AMMAN – Prices of water and electricity along with various other commodities and services are expected to rise soon as a result of the government’s decision to lift fuel subsidies, economists and officials said yesterday.The Electricity Regulatory Commission (ERC), which is authorised to determine electricity prices, has completed a study suggesting three pricing scenarios, according to Ghaleb Maabreh, ERC commissioner and spokesperson.
“The three proposed prices are expected to be presented to the Cabinet soon in order to decide on new electricity tariffs,” Maabreh told The Jordan Times on Sunday, adding that a final date for the decision has not been set as yet.
Based on the government’s recommendations, the three scenarios excluded consumers who use less than 160 kilowatts a month and will mainly target customers who consume more electricity, he said.
A rise in electricity prices was inevitable after the cost of heavy oil used for power generators increased by 110.9 per cent, from JD165 to JD348 per tonne.
“Heavy oil constitutes 15 per cent of the overall amount of fuel used in power generation, while Egyptian gas accounts for 85 per cent,” Maabreh said.
Accordingly, water prices will also increase, based on the new electricity pricing structure.
Water Ministry Assistant Secretary General and Spokesperson Adnan Zu’bi yesterday said the ministry will decide on new water prices, noting that around 70 per cent of water revenue is allocated for energy costs.
“Around one-third of energy in the Kingdom is consumed by the water sector, and the Water Ministry’s budget cannot afford the difference in heavy oil prices,” Zu’bi told The Jordan Times yesterday.
Just as with electricity, those who consume more water are expected to shoulder the higher cost of price rises, according to Zu’bi.
Around 74 per cent of water subscribers consume less than 50 cubic metres every three-month cycle and the increase for them will be minor, he said, adding that those with higher water consumption rates will shoulder more of the rising costs.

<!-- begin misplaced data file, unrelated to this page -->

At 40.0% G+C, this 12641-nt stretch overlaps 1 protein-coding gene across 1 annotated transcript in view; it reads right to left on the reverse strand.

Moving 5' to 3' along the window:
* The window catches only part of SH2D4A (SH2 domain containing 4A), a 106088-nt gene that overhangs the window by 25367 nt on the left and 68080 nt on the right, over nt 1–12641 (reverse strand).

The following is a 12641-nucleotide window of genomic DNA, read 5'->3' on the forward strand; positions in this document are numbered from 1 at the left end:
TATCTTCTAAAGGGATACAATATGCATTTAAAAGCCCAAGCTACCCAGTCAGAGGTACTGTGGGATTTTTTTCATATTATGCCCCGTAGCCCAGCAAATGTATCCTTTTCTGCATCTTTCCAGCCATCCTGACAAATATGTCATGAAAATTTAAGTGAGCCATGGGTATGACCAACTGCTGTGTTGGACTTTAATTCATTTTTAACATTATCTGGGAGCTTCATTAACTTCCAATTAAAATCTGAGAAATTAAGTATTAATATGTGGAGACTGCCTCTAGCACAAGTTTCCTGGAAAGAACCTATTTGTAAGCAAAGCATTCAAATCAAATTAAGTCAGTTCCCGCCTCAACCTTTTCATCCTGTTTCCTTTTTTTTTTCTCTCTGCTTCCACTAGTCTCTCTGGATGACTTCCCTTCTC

Meanwhile, an economist predicted an unprecedented increase of 25 to 35 per cent in prices of other commodities and services.
Hossam Ayesh told The Jordan Times that the lifting of fuel subsidies will also have direct implications on the country’s economy.
“The decision to link prices of fuel derivatives to international markets was designed to tackle the around JD1 billion deficit in the state budget,” he said.
But the increases in salaries under the government’s Social Safety Net will only halve the deficit to JD500 million, Ayesh said, adding that the lifting of subsidies combined with the existing deficit will lead to inflation, which might exceed 12-13 per cent rather than the 9 per cent estimated by government officials earlier.
Meanwhile, citizens are already starting to feel the effect of new fuel prices in various aspects of life.
For example, water tankers used to charge car wash owners JD17 per load, but now each tank costs JD25. Consequently, car wash owners raised prices by 30 per cent, from JD3 to JD4, according to Zarqa resident Nasser Hanandeh.
By Hani Hazaimeh (www.jordantimes.com)